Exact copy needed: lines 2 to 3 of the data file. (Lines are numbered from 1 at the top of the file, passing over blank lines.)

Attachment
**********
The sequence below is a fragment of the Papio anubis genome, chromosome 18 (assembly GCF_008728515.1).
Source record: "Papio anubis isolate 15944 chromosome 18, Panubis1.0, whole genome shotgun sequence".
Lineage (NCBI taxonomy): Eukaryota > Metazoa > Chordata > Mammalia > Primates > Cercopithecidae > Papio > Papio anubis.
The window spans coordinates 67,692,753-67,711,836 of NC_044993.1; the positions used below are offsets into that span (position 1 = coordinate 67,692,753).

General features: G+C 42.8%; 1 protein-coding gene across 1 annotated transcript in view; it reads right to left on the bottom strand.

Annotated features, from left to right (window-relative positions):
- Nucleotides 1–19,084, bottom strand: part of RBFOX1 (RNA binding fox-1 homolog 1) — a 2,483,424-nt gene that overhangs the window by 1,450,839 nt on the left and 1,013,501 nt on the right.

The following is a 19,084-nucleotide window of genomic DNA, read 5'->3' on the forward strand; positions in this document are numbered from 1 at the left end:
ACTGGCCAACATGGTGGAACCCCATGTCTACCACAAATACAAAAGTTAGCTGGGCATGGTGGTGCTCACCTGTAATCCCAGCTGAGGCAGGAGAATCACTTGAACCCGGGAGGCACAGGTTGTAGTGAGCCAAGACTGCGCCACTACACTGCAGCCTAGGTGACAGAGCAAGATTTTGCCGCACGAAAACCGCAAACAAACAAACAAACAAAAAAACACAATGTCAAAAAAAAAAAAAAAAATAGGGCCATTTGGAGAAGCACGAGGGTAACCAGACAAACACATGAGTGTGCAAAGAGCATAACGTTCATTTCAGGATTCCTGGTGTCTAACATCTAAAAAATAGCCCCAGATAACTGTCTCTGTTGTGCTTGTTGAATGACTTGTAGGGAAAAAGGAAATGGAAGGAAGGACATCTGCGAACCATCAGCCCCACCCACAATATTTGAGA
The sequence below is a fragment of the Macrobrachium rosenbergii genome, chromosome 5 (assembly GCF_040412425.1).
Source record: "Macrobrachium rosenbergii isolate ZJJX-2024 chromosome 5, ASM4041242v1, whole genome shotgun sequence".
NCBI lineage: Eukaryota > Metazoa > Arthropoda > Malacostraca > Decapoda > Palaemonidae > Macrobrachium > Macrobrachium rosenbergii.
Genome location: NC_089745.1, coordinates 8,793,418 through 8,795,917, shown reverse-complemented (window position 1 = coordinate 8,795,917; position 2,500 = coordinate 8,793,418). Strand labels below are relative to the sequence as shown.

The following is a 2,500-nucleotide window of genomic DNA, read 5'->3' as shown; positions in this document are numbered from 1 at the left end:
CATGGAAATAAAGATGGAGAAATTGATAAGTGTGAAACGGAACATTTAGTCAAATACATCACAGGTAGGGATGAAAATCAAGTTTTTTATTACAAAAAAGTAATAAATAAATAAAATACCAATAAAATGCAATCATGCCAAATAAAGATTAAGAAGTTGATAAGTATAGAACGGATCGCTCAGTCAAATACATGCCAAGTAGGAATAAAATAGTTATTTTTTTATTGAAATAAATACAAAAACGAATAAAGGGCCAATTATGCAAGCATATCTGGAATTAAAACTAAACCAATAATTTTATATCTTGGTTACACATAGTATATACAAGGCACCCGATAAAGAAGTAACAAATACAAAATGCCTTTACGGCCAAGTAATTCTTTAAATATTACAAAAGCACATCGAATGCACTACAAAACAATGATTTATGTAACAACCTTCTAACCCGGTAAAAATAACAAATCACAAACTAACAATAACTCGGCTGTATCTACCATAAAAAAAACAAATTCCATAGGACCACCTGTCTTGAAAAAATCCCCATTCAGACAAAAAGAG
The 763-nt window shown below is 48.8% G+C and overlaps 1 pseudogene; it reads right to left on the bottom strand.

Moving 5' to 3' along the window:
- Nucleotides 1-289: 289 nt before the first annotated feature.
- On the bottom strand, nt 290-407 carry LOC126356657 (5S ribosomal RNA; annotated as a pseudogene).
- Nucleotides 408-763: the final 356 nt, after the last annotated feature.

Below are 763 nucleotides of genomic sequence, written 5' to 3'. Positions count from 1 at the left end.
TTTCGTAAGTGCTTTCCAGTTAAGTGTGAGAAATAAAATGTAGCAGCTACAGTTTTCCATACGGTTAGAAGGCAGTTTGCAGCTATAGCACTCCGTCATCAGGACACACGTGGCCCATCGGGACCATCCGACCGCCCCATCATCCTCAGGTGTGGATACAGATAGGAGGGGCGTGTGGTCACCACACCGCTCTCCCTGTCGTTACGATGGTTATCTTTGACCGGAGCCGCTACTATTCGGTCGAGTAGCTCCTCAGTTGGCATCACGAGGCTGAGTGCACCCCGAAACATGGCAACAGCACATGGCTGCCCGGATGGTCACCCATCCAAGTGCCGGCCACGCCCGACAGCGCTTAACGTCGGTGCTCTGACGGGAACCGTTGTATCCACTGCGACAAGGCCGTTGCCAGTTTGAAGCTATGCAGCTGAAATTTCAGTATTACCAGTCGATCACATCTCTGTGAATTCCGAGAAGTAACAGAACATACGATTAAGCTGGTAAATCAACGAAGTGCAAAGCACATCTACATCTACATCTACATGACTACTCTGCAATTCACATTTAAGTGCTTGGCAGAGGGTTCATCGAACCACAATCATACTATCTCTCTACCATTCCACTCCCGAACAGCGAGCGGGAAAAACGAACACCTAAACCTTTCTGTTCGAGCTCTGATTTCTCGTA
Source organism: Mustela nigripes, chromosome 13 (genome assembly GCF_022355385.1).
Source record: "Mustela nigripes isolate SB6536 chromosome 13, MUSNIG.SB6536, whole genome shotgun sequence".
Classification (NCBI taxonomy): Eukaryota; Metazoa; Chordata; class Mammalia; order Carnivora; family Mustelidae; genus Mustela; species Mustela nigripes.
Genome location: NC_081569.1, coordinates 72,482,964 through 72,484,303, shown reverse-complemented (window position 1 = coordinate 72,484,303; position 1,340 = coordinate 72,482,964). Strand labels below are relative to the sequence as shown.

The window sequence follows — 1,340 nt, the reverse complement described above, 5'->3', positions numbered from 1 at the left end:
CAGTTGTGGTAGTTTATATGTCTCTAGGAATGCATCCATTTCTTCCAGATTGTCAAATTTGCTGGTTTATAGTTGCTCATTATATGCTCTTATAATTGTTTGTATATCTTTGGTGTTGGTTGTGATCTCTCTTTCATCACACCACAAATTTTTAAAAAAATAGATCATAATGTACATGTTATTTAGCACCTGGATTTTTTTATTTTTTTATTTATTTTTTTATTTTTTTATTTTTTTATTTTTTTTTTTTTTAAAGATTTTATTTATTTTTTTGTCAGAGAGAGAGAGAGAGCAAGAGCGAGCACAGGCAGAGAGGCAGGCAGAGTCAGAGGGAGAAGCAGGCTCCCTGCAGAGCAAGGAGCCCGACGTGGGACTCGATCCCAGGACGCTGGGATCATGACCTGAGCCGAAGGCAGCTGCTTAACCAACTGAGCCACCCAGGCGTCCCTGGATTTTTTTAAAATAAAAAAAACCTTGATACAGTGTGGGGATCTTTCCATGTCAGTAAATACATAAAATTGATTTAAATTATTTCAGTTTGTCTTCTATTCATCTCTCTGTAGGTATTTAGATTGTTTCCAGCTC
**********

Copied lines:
Source record: "Papio anubis isolate 15944 chromosome 18, Panubis1.0, whole genome shotgun sequence".
Lineage (NCBI taxonomy): Eukaryota > Metazoa > Chordata > Mammalia > Primates > Cercopithecidae > Papio > Papio anubis.